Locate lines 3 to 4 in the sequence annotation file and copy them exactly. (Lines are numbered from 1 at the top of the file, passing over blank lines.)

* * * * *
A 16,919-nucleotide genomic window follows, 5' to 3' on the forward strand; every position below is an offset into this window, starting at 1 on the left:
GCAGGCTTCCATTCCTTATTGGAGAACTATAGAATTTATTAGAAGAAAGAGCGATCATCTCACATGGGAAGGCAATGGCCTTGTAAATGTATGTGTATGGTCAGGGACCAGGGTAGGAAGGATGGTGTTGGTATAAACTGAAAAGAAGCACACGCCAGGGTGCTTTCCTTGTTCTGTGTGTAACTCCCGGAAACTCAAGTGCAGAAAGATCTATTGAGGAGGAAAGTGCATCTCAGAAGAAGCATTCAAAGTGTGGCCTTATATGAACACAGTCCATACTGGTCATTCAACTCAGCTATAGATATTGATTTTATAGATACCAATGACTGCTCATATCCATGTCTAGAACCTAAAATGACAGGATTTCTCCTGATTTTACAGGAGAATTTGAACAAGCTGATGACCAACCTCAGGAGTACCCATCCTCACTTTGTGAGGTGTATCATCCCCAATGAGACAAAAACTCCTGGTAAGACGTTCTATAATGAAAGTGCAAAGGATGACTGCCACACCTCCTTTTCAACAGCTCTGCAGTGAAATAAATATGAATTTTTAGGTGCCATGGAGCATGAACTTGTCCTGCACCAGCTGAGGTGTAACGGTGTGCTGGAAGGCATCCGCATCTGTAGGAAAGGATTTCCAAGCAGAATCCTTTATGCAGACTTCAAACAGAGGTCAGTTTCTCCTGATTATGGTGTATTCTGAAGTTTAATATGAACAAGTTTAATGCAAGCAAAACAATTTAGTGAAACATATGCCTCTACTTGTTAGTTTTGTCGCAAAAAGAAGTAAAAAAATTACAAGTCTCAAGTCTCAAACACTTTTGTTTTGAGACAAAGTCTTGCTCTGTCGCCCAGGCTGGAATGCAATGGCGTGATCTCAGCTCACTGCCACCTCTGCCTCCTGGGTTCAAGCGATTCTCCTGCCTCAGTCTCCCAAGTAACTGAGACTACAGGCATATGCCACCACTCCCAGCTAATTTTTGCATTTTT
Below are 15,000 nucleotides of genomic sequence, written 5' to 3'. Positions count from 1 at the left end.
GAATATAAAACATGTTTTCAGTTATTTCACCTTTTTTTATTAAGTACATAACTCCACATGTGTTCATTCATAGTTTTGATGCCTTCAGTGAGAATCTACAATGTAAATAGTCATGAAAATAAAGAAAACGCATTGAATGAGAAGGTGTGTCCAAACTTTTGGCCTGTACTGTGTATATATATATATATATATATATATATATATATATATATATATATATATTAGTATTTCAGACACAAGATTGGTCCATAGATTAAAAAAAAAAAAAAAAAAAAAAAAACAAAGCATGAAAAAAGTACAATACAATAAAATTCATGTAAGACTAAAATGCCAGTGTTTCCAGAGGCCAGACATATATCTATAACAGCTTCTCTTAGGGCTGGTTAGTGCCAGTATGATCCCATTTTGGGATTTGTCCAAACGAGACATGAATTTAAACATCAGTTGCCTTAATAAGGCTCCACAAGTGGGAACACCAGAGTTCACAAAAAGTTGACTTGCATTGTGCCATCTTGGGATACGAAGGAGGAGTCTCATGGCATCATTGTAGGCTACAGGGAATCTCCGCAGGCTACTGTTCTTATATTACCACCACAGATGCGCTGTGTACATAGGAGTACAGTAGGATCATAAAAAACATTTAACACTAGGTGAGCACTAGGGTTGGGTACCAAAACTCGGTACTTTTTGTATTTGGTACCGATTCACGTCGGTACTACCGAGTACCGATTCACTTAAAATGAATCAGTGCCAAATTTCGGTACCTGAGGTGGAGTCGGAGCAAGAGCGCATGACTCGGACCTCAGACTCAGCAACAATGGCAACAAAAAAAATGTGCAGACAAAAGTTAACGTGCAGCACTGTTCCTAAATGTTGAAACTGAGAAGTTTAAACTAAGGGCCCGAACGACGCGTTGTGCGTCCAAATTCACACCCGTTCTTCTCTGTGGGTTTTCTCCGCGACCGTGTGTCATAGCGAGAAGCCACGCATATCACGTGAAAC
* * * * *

Below are 15,000 nucleotides of genomic sequence, written 5' to 3'. Positions count from 1 at the left end.
GAATATAAAACATGTTTTCAGTTATTTCACCTTTTTTTATTAAGTACATAACTCCACATGTGTTCATTCATAGTTTTGATGCCTTCAGTGAGAATCTACAATGTAAATAGTCATGAAAATAAAGAAAACGCATTGAATGAGAAGGTGTGTCCAAACTTTTGGCCTGTACTGTGTATATATATATATATATATATATATATATATATATATATATATATATATTAGTATTTCAGACACAAGATTGGTCCATAGATTAAAAAAAAAAAAAAAAAAAAAAAAACAAAGCATGAAAAAAGTACAATACAATAAAATTCATGTAAGACTAAAATGCCAGTGTTTCCAGAGGCCAGACATATATCTATAACAGCTTCTCTTAGGGCTGGTTAGTGCCAGTATGATCCCATTTTGGGATTTGTCCAAACGAGACATGAATTTAAACATCAGTTGCCTTAATAAGGCTCCACAAGTGGGAACACCAGAGTTCACAAAAAGTTGACTTGCATTGTGCCATCTTGGGATACGAAGGAGGAGTCTCATGGCATCATTGTAGGCTACAGGGAATCTCCGCAGGCTACTGTTCTTATATTACCACCACAGATGCGCTGTGTACATAGGAGTACAGTAGGATCATAAAAAACATTTAACACTAGGTGAGCACTAGGGTTGGGTACCAAAACTCGGTACTTTTTGTATTTGGTACCGATTCACGTCGGTACTACCGAGTACCGATTCACTTAAAATGAATCAGTGCCAAATTTCGGTACCTGAGGTGGAGTCGGAGCAAGAGCGCATGACTCGGACCTCAGACTCAGCAACAATGGCAACAAAAAAAATGTGCAGACAAAAGTTAACGTGCAGCACTGTTCCTAAATGTTGAAACTGAGAAGTTTAAACTAAGGGCCCGAACGACGCGTTGTGCGTCCAAATTCACACCCGTTCTTCTCTGTGGGTTTTCTCCGCGACCGTGTGTCATAGCGAGAAGCCACGCATATCACGTGAAAC